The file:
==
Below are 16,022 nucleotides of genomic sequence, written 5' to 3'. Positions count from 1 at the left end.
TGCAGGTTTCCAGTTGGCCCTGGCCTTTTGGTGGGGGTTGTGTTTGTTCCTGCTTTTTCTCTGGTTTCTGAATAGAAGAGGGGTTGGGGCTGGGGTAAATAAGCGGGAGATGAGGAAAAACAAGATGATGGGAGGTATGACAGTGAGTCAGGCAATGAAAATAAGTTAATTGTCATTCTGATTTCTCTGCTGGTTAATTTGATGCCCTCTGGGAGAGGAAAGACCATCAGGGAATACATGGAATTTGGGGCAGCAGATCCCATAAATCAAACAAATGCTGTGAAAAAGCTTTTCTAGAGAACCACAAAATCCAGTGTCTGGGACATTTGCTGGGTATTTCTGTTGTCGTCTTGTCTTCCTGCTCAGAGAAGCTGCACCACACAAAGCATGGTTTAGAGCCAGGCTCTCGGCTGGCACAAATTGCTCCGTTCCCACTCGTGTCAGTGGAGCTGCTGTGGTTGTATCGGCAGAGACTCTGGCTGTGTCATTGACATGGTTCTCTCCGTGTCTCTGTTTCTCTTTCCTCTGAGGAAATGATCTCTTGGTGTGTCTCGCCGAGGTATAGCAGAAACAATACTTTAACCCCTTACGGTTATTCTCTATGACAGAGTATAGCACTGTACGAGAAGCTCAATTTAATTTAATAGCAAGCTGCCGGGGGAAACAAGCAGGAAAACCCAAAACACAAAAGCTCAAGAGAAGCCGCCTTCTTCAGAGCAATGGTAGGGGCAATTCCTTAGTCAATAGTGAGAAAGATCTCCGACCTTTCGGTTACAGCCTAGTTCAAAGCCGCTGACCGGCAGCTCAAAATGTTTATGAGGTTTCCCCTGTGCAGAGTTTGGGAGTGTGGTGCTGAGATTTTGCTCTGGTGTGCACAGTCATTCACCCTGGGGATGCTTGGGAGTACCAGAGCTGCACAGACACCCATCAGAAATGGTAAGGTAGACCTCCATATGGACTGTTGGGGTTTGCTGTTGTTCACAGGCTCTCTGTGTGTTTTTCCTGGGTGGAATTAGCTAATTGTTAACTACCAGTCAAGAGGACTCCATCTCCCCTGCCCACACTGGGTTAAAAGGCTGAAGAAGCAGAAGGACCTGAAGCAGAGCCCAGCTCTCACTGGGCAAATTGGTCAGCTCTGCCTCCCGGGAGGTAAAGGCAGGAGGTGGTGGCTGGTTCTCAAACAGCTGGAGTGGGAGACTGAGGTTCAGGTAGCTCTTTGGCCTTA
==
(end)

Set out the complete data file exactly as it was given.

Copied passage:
Below are 16,022 nucleotides of genomic sequence, written 5' to 3'. Positions count from 1 at the left end.
TGCAGGTTTCCAGTTGGCCCTGGCCTTTTGGTGGGGGTTGTGTTTGTTCCTGCTTTTTCTCTGGTTTCTGAATAGAAGAGGGGTTGGGGCTGGGGTAAATAAGCGGGAGATGAGGAAAAACAAGATGATGGGAGGTATGACAGTGAGTCAGGCAATGAAAATAAGTTAATTGTCATTCTGATTTCTCTGCTGGTTAATTTGATGCCCTCTGGGAGAGGAAAGACCATCAGGGAATACATGGAATTTGGGGCAGCAGATCCCATAAATCAAACAAATGCTGTGAAAAAGCTTTTCTAGAGAACCACAAAATCCAGTGTCTGGGACATTTGCTGGGTATTTCTGTTGTCGTCTTGTCTTCCTGCTCAGAGAAGCTGCACCACACAAAGCATGGTTTAGAGCCAGGCTCTCGGCTGGCACAAATTGCTCCGTTCCCACTCGTGTCAGTGGAGCTGCTGTGGTTGTATCGGCAGAGACTCTGGCTGTGTCATTGACATGGTTCTCTCCGTGTCTCTGTTTCTCTTTCCTCTGAGGAAATGATCTCTTGGTGTGTCTCGCCGAGGTATAGCAGAAACAATACTTTAACCCCTTACGGTTATTCTCTATGACAGAGTATAGCACTGTACGAGAAGCTCAATTTAATTTAATAGCAAGCTGCCGGGGGAAACAAGCAGGAAAACCCAAAACACAAAAGCTCAAGAGAAGCCGCCTTCTTCAGAGCAATGGTAGGGGCAATTCCTTAGTCAATAGTGAGAAAGATCTCCGACCTTTCGGTTACAGCCTAGTTCAAAGCCGCTGACCGGCAGCTCAAAATGTTTATGAGGTTTCCCCTGTGCAGAGTTTGGGAGTGTGGTGCTGAGATTTTGCTCTGGTGTGCACAGTCATTCACCCTGGGGATGCTTGGGAGTACCAGAGCTGCACAGACACCCATCAGAAATGGTAAGGTAGACCTCCATATGGACTGTTGGGGTTTGCTGTTGTTCACAGGCTCTCTGTGTGTTTTTCCTGGGTGGAATTAGCTAATTGTTAACTACCAGTCAAGAGGACTCCATCTCCCCTGCCCACACTGGGTTAAAAGGCTGAAGAAGCAGAAGGACCTGAAGCAGAGCCCAGCTCTCACTGGGCAAATTGGTCAGCTCTGCCTCCCGGGAGGTAAAGGCAGGAGGTGGTGGCTGGTTCTCAAACAGCTGGAGTGGGAGACTGAGGTTCAGGTAGCTCTTTGGCCTTA